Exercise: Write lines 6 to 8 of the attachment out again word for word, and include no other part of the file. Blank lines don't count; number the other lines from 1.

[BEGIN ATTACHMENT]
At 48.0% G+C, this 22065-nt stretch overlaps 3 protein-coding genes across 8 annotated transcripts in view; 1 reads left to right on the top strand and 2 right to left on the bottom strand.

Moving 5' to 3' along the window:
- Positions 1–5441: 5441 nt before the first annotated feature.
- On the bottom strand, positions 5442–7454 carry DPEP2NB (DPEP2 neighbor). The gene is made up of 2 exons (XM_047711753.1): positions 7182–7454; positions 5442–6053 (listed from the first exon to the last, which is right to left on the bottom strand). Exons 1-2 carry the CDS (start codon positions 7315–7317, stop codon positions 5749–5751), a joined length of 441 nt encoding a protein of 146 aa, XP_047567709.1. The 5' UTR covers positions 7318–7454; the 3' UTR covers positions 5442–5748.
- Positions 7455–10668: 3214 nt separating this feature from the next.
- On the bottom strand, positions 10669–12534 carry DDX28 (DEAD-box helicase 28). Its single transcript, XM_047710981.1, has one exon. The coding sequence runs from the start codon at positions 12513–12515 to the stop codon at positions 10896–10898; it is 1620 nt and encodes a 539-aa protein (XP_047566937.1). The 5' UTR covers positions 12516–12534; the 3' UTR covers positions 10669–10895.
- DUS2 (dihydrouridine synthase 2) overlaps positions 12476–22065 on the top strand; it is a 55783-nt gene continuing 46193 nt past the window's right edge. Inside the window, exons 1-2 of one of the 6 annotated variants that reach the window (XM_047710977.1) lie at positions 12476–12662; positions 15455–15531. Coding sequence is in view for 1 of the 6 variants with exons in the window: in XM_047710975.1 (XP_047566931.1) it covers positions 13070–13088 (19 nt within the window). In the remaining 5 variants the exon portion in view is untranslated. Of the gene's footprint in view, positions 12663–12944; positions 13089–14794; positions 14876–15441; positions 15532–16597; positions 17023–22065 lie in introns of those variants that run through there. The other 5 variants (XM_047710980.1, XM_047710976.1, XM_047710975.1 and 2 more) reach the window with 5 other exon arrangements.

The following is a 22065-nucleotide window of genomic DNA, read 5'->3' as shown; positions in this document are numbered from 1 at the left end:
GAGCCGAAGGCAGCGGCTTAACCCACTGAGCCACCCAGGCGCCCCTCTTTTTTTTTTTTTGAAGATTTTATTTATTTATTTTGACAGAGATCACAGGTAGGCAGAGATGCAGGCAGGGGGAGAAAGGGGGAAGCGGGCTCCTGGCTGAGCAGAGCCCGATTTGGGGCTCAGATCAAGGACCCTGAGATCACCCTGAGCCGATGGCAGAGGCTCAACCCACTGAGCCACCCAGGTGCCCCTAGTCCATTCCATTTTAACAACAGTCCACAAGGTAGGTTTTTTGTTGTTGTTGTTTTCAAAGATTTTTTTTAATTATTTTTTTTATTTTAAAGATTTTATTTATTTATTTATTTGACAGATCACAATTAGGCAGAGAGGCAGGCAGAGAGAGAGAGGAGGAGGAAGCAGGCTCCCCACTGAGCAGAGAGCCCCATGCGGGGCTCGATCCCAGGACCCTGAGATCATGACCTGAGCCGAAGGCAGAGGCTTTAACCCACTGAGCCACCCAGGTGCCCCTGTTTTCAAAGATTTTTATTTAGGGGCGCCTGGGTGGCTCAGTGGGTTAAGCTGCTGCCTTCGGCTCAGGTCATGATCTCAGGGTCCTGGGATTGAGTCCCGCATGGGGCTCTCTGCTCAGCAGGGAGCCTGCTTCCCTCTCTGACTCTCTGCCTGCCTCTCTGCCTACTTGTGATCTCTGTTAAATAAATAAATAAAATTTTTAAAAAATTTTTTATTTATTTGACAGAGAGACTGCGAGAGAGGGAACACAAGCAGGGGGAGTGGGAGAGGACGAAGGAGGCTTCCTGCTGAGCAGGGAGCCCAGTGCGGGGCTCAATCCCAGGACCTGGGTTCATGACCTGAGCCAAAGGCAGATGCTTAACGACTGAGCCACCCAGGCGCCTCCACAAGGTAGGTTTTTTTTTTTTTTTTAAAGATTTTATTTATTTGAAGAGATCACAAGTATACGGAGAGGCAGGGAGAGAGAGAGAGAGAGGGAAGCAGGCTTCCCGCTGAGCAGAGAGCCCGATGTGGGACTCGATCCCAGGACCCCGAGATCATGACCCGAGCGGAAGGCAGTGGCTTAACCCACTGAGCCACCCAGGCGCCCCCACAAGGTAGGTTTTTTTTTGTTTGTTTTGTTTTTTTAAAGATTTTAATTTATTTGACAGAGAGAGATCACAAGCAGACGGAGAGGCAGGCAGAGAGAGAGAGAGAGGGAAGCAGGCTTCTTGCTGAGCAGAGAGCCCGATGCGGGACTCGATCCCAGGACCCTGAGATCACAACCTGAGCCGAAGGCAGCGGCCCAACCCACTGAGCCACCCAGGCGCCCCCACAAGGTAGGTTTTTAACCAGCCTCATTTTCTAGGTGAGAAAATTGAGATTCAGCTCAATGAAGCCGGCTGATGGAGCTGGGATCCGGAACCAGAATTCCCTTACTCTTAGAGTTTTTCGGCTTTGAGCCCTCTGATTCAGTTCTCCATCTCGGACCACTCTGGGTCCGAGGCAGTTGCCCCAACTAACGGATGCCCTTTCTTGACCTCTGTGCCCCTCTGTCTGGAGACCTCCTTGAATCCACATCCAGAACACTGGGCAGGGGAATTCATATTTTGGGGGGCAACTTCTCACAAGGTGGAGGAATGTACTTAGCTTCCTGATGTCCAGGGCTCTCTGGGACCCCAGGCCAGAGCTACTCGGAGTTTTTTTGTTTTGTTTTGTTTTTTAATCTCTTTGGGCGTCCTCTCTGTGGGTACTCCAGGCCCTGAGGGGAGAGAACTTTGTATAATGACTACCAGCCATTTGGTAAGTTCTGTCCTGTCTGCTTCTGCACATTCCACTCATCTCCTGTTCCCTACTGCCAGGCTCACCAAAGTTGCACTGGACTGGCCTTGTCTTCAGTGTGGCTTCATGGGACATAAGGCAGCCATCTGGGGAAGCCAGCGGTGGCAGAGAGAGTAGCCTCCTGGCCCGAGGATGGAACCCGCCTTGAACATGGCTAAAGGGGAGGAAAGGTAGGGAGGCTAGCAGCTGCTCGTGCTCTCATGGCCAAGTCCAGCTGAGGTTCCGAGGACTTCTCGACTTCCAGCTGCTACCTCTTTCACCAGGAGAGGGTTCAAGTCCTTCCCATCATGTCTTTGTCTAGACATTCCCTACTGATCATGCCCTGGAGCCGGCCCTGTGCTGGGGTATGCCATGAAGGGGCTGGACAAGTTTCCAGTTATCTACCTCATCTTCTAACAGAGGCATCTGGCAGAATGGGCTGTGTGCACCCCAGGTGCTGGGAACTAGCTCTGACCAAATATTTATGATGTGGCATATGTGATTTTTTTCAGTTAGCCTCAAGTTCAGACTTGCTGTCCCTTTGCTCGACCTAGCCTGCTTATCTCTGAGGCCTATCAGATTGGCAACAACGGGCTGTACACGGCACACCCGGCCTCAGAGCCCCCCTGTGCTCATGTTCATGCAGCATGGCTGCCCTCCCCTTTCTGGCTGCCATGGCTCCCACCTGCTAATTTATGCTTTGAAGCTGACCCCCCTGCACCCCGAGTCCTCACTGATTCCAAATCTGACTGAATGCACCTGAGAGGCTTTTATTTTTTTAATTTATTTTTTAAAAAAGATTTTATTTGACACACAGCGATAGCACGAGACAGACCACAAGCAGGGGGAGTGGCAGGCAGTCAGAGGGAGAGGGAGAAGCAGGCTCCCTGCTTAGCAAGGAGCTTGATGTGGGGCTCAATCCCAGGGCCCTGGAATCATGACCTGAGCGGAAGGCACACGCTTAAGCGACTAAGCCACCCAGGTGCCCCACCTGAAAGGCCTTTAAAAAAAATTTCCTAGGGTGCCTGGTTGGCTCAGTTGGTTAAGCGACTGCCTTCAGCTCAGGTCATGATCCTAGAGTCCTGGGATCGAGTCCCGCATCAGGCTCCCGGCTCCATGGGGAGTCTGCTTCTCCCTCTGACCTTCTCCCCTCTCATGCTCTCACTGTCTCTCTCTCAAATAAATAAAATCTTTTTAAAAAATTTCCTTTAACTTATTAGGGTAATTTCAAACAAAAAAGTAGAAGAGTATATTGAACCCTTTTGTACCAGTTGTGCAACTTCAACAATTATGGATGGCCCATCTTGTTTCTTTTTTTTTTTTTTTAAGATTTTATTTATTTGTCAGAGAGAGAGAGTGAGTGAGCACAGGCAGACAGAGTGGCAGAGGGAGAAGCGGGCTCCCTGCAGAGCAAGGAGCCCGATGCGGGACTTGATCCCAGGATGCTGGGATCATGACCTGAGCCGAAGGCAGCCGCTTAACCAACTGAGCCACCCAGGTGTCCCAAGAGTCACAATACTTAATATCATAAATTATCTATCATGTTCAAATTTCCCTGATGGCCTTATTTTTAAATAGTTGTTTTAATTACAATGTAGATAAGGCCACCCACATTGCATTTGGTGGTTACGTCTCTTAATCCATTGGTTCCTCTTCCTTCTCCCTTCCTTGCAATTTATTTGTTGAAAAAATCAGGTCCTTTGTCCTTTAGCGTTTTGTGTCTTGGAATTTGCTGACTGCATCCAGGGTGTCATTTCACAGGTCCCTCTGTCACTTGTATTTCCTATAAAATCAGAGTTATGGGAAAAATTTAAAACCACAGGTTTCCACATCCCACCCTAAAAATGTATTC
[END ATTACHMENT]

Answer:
- On the bottom strand, positions 10669–12534 carry DDX28 (DEAD-box helicase 28). Its single transcript, XM_047710981.1, has one exon. The coding sequence runs from the start codon at positions 12513–12515 to the stop codon at positions 10896–10898; it is 1620 nt and encodes a 539-aa protein (XP_047566937.1). The 5' UTR covers positions 12516–12534; the 3' UTR covers positions 10669–10895.
- DUS2 (dihydrouridine synthase 2) overlaps positions 12476–22065 on the top strand; it is a 55783-nt gene continuing 46193 nt past the window's right edge. Inside the window, exons 1-2 of one of the 6 annotated variants that reach the window (XM_047710977.1) lie at positions 12476–12662; positions 15455–15531. Coding sequence is in view for 1 of the 6 variants with exons in the window: in XM_047710975.1 (XP_047566931.1) it covers positions 13070–13088 (19 nt within the window). In the remaining 5 variants the exon portion in view is untranslated. Of the gene's footprint in view, positions 12663–12944; positions 13089–14794; positions 14876–15441; positions 15532–16597; positions 17023–22065 lie in introns of those variants that run through there. The other 5 variants (XM_047710980.1, XM_047710976.1, XM_047710975.1 and 2 more) reach the window with 5 other exon arrangements.

The following is a 22065-nucleotide window of genomic DNA, read 5'->3' as shown; positions in this document are numbered from 1 at the left end: